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DC Circuit allows suit against Cherokee chief in Freedmen case





The chief of the Cherokee Nation of Oklahoma can be sued by Freedmen descendants, the D.C. Circuit Court of Appeals ruled today.

The tribe cannot be sued due to sovereign immunity, the court noted. But U.S. Supreme Court precedents allow individual tribal officials to be sued even without the tribe's involvement, the decision stated.

"Applying the precedents that permit suits against government officials in their official capacities, we conclude that this suit may proceed against the Principal Chief in his official capacity, without the Cherokee Nation itself as a party," Judge Brett Michael Kavanaugh wrote in the unanimous ruling.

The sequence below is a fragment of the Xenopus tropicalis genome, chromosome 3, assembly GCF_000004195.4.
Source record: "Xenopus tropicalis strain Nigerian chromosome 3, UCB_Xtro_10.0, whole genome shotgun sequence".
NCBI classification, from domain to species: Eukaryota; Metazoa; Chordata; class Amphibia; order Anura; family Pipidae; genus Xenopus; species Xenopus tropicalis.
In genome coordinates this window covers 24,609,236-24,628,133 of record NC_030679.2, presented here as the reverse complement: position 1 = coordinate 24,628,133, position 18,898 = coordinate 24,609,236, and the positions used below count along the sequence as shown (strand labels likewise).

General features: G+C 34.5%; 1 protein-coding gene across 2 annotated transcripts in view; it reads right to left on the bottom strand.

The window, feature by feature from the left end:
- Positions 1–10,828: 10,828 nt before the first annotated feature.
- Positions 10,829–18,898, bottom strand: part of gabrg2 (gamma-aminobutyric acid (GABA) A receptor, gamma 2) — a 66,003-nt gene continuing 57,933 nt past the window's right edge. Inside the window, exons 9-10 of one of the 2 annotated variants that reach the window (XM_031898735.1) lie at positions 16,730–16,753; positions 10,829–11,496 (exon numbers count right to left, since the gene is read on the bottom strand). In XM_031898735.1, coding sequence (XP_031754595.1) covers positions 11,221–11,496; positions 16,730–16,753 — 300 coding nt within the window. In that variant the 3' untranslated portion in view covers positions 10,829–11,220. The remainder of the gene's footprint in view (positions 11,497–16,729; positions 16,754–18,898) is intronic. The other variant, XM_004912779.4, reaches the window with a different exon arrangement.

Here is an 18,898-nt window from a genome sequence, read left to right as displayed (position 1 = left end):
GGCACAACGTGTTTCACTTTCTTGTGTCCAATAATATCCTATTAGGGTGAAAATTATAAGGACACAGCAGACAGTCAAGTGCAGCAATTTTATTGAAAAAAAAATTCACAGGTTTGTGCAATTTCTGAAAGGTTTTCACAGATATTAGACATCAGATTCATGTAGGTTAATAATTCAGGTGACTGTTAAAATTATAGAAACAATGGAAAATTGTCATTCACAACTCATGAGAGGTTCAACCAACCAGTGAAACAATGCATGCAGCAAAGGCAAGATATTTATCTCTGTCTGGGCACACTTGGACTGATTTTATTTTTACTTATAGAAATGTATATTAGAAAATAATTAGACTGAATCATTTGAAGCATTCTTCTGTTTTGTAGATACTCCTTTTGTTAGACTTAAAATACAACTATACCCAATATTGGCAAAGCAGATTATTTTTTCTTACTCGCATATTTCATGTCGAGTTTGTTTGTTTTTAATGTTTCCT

The decision means the Descendants Of Freedmen Of The Five Civilized Tribes will be able to move forward in a suit that challenges the denial of citizenship to the Freedmen, who are the descendants of former slaves. The Freedmen say they were promised citizenship by an 1866 treaty.

A different lawsuit filed by another group of Freedmen is pending in federal court in Oklahoma. In that case, the Obama administration is asking for a ruling on the merits of the treaty.

DC Circuit Decision:
Vann v. DOI (December 14, 2012)

District Court Decision:
Vann v. Salazar (September 30, 2011)

Earlier D.C. Circuit Decision:
Vann v. Kempthorne (July 29, 2008)

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Cherokee Nation awaits decision in Freedmen citizenship dispute (7/3)
Freedmen attorney claims Abramoff influenced BIA position (3/14)
Opinion: Tribes in Oklahoma struggle to deal with Freedmen (3/8)
Cherokee Nation won't drop lawsuit over Freedmen citizenship (11/29)